It's a Wednesday afternoon on the Hollywood sets of TNT's hit crime drama "The Closer," premiering its second season with a commercial-free episode on Monday, June 12, and LAPD Deputy Police Chief Brenda Johnson (Kyra Sedgwick) is questioning a suspect.
Before she can start, Brenda must open the door while holding an evidence box and having her capacious purse hanging from her shoulder. Once the box is set on the table and the bag is deposited on the floor, the interrogation can begin.
When it ends, Brenda must then swing her purse back on her shoulder, grab the evidence box, and still manage to open the door and exit.
In between, Sedgwick must show a command of complex, tongue-twisting dialogue, all delivered in Brenda's honeyed Southern drawl (she's an Atlanta transplant).
"We're always throwing a lot at the character in that way," Sedgwick says, "trying to juggle a lot."
In many ways, the scene is emblematic of the approach of Sedgwick and the show's executive producers -- James Duff, Michael M. Robin and Greer Shephard -- to the quirky character of Brenda, who struck a chord with viewers during the show's successful first run last season.
According to Sedgwick, when she is recognized on the street, "they say how much they love the show and love the character. I feel like people have this wonderful, authentic connection to her in a way that makes me feel good, because I work hard at trying to make her real.
"I feel like she is, like she's become that for people. She's a flawed, real person, and I get that when people see me, they love her."
With her long Alice-in-Wonderland hair, accent, unreasonable love of sugary junk food and very not-L.A. fashion sense, Brenda doesn't look or act like most female TV cops, and that's intentional -- right down to her bold lipstick.
"That's very important to me," Sedgwick says. "I love the pink lipstick. I don't know if she ever goes anywhere without her lipstick, because she's a Southern girl."
As for the costumes, Sedgwick says, "She very much stays who she is -- that J.C. Penney, Sears kind of polyester. She wears a lot of that. I don't ever want her to really acclimate to L.A. and become a suit-wearing L.A. woman."
According to Robin, TNT's original idea for "The Closer" was for a show to complement its schedule of crime procedurals, particularly the "Law & Order" franchise, but one that added a fresh element to the genre.
"While we were contemplating what that meant," he says, "we looked at things that were not in procedurals and not on television."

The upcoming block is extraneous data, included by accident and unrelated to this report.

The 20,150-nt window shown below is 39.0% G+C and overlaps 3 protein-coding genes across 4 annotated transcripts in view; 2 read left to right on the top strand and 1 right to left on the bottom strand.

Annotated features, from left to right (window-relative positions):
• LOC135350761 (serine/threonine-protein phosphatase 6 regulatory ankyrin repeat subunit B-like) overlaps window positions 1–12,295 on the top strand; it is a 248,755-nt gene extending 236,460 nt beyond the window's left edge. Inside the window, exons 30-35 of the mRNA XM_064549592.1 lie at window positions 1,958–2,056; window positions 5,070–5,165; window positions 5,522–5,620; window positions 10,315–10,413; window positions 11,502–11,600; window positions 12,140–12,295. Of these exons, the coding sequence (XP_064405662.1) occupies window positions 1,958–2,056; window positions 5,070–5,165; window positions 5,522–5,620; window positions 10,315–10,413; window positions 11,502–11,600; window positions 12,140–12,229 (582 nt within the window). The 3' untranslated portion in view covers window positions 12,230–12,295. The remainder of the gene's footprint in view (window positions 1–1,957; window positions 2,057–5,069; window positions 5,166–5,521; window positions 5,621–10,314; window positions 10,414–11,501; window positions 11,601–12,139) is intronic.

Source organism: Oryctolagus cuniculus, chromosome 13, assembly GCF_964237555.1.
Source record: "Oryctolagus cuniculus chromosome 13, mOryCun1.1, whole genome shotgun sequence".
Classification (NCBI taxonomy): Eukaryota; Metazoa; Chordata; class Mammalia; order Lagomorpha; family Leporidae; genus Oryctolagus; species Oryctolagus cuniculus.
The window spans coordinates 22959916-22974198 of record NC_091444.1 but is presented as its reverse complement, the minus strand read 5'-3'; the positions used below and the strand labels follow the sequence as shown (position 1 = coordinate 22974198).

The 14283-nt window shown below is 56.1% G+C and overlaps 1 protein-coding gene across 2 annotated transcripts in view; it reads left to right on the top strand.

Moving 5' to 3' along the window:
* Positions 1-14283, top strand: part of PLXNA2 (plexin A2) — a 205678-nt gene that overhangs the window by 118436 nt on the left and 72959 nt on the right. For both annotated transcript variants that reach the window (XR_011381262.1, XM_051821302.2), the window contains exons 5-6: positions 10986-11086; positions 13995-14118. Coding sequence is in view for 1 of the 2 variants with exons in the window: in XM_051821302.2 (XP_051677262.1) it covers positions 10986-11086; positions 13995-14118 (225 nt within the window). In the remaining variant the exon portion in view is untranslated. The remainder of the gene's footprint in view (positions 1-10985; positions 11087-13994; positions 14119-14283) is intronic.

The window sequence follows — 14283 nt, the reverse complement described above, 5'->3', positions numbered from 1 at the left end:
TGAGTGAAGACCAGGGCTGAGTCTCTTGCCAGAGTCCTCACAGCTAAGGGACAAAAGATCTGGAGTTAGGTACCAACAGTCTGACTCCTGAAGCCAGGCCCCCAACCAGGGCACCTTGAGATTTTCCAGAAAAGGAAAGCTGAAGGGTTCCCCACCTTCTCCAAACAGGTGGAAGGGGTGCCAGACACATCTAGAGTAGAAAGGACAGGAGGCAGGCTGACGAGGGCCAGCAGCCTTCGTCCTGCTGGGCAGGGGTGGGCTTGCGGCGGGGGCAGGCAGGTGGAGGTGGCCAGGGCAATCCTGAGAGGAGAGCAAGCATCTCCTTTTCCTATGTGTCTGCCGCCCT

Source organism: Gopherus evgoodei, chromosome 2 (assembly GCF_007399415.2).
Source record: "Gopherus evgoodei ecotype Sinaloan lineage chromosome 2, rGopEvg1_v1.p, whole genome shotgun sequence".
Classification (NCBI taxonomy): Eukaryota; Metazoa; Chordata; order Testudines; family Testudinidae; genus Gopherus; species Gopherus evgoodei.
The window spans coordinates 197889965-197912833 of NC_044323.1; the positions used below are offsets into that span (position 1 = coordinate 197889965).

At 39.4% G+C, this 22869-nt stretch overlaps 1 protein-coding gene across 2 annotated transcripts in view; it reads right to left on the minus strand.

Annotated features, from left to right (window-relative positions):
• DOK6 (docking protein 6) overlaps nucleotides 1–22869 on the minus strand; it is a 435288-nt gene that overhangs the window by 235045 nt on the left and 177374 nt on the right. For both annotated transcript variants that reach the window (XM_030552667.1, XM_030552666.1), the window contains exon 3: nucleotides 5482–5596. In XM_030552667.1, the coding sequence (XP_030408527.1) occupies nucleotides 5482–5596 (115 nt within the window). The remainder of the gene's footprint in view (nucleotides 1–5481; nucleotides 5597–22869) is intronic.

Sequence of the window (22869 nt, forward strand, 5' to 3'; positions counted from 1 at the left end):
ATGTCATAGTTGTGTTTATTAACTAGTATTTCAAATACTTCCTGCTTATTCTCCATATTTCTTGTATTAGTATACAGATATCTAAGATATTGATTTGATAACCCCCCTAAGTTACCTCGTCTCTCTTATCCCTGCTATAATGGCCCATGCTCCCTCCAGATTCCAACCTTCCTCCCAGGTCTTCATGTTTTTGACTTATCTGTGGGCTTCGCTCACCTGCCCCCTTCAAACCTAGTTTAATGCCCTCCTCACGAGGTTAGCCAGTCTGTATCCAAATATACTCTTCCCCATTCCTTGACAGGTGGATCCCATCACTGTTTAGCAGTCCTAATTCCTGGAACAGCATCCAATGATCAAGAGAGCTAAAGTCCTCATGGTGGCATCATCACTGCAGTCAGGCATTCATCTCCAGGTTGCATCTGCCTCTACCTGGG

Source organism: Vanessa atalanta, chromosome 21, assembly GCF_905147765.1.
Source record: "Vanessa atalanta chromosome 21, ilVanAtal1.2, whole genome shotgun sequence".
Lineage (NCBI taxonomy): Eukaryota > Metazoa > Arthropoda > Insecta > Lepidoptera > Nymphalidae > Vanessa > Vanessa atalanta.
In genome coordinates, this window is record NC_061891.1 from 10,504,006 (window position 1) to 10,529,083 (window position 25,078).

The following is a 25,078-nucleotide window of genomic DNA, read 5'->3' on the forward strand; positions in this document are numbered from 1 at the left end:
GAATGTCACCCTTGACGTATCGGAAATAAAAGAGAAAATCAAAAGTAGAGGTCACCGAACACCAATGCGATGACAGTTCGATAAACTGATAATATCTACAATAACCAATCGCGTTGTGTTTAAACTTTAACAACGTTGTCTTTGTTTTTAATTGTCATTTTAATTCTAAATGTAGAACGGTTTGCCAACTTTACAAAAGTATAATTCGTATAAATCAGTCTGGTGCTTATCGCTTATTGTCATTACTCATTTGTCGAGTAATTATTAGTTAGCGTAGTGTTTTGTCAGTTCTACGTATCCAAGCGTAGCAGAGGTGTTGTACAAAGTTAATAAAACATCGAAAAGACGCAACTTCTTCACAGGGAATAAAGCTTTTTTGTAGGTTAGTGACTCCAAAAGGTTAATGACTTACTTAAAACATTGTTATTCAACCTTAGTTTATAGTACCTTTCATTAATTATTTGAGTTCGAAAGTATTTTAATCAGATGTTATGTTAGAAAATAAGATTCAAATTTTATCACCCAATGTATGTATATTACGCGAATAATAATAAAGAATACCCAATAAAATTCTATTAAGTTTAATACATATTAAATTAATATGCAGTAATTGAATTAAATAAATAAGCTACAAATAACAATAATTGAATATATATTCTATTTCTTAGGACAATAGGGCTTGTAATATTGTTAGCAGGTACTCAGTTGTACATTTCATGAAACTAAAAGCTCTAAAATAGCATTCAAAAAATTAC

With that in mind, they decided to go for a mature female lead -- which, in TV terms, means someone over 35 -- who's in charge of her own Priority Murder Squad.
And while many of the leading men of TV procedurals have either no love lives or intermittent relationships that usually end with the women dead or in jail, Brenda has both a romantic past and present.
"It's great," Simmons says, "our complicated history and our complicated future as well. We'll see how complicated we can make each other's lives for -- knock wood -- several years."
While the two are now keeping the past in the past, Simmons thinks sparks could reignite. "I think we'll at least keep throwing that possibility out there. Whether anything catches flame this season or not, I have no idea."
"That's one of the great things about this character," Sedgwick says. "She's got a lot of history. The great thing about having J.K.'s character have history with her is that we get to play that history even if they're not necessarily talking about that history.
"Brenda is so much out of her element, a fish out of water and not from this area, that everyone else is a new relationship except for the relationship she has with Pope."
"The less we talk about it," Simmons says, "the better. But in almost every episode, one or another of us finds something -- whether it's deliberately written or not -- where the subtext gets us into that messy gray area of our former and maybe once-again relationship."
"I think the audience relates to this relationship because it's messy," Sedgwick says, "and it's not easy. It needs a lot of work. One of the reasons Fritz likes her is that she's messy and unpredictable, and that she is emotional and passionate."
As for kissing Tenney, Sedgwick quips, "Yeah, it's hell for me."
But before Brenda can get on with her love life, she has to deal with her mother, Willy Ray Johnson, played by veteran actress Frances Sternhagen, who appears in the second and third episodes of the new season.
"They get along well," Sedgwick says. "She irritates you in all the ways that your mother irritates you, but knows how to press all the right buttons -- because they installed them. But it's really fun to see them together."
As to whether she has a wish for this season, Sedgwick says, "I wanted to have Frances Sternhagen, and she ended up being in it. So that was my wish, and it came true."